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0 comments | January 13, 2007 | 8:07 AM | posted by Mike Reitz

Two in-state editorials support Attorney General McKenna and the rights of non-union teachers. Excerpts below.

Seattle Times Editorial
For dissident teachers, the right to limit dues

"In the Washington Education Association case argued Wednesday at the U.S. Supreme Court, most of the justices seemed to side with Washington Attorney General Rob McKenna, who was representing the rights of the dissident teachers. So do we.

"The case has been portrayed as an attack on unions. It really is not. It has no effect on any union's right to spend its members' money on politics. It is only about nonmembers' money.

"If the union wants to ask nonmembers to donate to a cause, it should be free to do so — but it should not complain that having to ask is an unfair burden, or that it limits its freedom of speech."

The Spokesman-Review takes on the union's self-applied label as a "professional organization" and blasted it for thuggish behavior.

Spokesman-Review Editorial
Dues and don'ts: Union should ask nonmembers before spending

"As recently as the 1970s, leaders of Washington's largest teachers union disputed that label, and members recoiled from it. The Washington Education Association considered itself a professional organization, devoted to instructional quality. A union? No way.

"But times have changed, and nobody would practice that artifice today, not with a straight face. WEA is clearly a union, and its aggressive use of nonmembers' dues for
political causes has come before the U.S. Supreme Court.

"'The state of Washington's position is that nonmembers should not be required to say no twice,' McKenna told the justices during oral arguments.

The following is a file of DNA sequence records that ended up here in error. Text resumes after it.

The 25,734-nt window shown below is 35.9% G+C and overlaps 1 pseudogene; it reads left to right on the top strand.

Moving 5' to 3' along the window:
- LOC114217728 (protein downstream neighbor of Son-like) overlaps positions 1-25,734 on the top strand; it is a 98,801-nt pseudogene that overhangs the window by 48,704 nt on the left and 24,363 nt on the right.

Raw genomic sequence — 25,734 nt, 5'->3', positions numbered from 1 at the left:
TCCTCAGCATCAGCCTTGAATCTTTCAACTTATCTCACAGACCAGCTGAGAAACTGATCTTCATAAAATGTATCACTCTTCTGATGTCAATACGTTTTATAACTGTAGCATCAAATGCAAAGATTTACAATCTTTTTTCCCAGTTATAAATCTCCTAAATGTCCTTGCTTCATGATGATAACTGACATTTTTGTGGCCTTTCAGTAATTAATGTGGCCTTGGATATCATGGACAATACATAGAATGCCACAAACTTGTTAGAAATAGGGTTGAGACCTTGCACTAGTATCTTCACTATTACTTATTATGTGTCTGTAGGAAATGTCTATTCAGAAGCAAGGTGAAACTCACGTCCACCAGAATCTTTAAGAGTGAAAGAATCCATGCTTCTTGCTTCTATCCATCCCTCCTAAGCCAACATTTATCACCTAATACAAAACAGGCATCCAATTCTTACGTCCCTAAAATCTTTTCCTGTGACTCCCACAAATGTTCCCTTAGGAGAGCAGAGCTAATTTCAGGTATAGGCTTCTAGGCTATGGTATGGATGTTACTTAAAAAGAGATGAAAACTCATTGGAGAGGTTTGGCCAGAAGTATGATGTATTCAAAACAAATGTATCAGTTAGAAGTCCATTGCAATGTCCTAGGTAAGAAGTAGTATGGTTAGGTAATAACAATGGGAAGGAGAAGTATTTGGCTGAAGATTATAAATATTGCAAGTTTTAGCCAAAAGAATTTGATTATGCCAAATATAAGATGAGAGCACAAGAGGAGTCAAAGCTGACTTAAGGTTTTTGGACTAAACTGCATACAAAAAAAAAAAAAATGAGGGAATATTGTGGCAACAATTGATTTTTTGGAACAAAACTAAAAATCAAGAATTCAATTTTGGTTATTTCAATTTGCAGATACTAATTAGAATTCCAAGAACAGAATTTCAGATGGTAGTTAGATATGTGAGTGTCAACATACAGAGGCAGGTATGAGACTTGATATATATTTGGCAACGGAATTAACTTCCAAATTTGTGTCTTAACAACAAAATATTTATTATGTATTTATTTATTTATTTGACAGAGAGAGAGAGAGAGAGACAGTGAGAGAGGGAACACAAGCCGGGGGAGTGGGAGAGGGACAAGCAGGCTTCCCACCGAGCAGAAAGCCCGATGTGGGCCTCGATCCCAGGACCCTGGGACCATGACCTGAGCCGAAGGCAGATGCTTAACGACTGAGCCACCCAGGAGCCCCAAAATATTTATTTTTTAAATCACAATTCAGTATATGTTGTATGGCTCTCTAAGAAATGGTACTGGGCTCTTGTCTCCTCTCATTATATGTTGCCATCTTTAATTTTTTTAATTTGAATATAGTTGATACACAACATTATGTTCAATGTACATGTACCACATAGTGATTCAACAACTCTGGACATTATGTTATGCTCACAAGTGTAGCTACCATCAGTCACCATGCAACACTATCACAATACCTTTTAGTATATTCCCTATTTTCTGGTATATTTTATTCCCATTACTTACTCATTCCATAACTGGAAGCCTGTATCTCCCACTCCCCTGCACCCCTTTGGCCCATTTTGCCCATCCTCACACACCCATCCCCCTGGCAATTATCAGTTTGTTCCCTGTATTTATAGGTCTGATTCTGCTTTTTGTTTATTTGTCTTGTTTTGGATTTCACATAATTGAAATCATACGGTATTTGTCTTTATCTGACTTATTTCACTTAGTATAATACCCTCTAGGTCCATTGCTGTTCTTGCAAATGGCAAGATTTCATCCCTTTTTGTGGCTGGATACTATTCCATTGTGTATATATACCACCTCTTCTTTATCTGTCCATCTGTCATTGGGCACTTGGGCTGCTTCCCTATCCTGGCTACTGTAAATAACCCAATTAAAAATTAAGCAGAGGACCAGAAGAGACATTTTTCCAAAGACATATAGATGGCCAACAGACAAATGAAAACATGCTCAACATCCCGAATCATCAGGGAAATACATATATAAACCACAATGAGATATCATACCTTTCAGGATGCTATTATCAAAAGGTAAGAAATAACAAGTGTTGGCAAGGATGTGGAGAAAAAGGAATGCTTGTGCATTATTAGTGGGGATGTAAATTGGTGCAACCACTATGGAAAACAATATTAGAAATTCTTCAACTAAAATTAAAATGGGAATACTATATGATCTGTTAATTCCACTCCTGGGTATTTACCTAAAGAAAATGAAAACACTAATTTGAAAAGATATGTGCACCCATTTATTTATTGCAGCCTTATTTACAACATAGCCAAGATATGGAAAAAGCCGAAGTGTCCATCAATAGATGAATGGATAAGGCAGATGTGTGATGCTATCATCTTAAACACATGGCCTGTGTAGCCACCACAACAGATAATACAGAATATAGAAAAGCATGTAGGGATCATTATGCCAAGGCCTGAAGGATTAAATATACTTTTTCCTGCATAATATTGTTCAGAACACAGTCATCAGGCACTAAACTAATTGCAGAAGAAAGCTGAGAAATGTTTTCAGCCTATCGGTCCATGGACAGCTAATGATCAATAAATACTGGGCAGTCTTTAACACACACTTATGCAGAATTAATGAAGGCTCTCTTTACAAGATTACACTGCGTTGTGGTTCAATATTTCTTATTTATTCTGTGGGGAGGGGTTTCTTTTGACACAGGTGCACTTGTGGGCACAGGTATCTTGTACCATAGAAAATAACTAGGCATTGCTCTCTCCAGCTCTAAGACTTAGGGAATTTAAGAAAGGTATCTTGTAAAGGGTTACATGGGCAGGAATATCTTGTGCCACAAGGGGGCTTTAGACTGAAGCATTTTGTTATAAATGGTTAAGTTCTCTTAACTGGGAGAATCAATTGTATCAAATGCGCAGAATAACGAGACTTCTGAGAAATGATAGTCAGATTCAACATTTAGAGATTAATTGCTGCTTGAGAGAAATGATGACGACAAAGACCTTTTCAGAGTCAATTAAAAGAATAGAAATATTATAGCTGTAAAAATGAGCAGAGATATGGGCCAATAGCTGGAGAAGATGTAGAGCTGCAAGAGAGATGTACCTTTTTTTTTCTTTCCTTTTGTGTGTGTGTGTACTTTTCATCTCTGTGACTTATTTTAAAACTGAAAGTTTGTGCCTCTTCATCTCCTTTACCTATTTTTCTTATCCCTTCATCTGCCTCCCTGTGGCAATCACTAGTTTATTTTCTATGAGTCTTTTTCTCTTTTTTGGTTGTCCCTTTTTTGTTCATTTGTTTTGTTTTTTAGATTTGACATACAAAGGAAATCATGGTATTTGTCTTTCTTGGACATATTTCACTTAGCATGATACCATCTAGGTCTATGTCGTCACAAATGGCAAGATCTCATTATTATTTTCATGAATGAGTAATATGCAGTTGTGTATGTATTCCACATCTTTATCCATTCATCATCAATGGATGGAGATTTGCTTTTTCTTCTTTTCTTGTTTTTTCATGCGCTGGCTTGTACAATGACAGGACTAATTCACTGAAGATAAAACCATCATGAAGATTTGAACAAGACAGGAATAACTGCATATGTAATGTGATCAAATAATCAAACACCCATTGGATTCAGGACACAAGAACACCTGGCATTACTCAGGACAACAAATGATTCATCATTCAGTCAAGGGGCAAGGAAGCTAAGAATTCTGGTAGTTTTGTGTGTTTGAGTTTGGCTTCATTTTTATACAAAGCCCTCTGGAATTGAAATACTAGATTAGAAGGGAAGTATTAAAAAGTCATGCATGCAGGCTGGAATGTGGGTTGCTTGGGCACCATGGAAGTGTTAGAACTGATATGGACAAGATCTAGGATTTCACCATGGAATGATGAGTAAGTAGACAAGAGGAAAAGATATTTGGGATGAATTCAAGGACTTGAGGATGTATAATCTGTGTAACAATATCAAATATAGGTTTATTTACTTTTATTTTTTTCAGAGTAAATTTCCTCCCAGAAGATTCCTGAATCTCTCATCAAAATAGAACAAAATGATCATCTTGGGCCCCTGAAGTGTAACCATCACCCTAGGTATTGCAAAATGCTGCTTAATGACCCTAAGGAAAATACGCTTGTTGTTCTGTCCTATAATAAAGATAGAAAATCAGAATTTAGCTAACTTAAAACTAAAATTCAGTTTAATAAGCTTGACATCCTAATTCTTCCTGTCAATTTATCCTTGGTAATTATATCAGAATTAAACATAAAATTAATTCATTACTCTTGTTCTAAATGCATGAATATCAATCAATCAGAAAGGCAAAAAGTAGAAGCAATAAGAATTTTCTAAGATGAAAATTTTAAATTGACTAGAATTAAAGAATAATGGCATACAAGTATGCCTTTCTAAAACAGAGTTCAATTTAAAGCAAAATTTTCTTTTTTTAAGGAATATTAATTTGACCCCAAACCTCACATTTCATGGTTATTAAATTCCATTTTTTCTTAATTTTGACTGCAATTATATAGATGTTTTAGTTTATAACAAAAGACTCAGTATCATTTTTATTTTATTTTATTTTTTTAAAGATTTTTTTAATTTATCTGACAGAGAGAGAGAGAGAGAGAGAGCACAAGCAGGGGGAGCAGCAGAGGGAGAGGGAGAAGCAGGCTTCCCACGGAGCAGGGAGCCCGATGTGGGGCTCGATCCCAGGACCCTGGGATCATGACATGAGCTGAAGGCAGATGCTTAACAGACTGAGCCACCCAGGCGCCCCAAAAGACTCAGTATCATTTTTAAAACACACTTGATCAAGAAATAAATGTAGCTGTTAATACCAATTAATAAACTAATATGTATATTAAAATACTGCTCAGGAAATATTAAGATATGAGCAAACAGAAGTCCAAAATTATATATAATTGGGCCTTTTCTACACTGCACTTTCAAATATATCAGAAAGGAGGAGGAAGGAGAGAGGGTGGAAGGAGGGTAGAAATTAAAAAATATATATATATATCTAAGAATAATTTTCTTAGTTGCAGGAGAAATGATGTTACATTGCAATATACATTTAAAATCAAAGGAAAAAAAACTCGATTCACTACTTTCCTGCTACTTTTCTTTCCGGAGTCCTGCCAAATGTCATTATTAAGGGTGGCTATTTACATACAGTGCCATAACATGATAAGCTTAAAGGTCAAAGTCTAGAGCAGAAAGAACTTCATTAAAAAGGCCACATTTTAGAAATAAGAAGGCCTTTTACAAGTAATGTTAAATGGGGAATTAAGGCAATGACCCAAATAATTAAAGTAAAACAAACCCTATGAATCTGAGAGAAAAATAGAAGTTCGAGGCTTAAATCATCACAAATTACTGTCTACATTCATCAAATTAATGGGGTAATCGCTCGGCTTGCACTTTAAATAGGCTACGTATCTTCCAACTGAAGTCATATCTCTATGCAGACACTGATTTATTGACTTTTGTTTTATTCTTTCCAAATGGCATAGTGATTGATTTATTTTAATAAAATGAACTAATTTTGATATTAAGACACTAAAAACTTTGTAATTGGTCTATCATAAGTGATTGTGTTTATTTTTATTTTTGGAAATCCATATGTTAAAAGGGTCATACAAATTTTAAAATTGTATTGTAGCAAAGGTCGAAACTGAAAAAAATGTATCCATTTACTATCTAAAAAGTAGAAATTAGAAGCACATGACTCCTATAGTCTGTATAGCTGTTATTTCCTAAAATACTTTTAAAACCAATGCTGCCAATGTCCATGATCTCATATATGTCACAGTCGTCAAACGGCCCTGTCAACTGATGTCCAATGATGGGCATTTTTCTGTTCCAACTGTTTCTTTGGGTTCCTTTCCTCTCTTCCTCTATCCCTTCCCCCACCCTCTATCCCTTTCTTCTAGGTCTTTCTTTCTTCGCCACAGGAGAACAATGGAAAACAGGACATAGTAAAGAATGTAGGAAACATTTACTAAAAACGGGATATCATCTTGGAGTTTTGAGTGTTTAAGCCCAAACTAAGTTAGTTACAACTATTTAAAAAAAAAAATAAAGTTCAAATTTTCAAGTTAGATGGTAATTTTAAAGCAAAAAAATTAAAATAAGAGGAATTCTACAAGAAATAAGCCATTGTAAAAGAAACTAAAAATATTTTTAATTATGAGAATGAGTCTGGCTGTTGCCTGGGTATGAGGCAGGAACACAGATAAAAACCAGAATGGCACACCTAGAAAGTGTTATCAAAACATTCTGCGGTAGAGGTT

"That's reasonable. If WEA wants the political use of money from people who don't want to be part of WEA, it's only fair to expect the organization to get permission in advance. If that's too burdensome for WEA, WEA should be willing to do without.

"That's how a professional organization would act."

The Washington Times
Restore workers' constitutional rights

"Despite the fact that 43 percent of voters from union households cast their ballots for President Bush in 2004 (according to a national exit poll commissioned by the Los Angeles Times), labor unions have routinely directed more than 90 percent of their political expenditures to the candidates and causes of the Democratic Party. Of course that's outrageous. However, what has been happening in the state of Washington is even more outrageous. So much, in fact, that the Supreme Court of Washington state has turned the First Amendment upside-down.

"The U.S. Supreme Court should restore the constitutional rights of nonmembers by overturning the Washington Supreme Court, thereby requiring unions to obtain permission from nonmembers before their fees can be used to finance causes they likely oppose."

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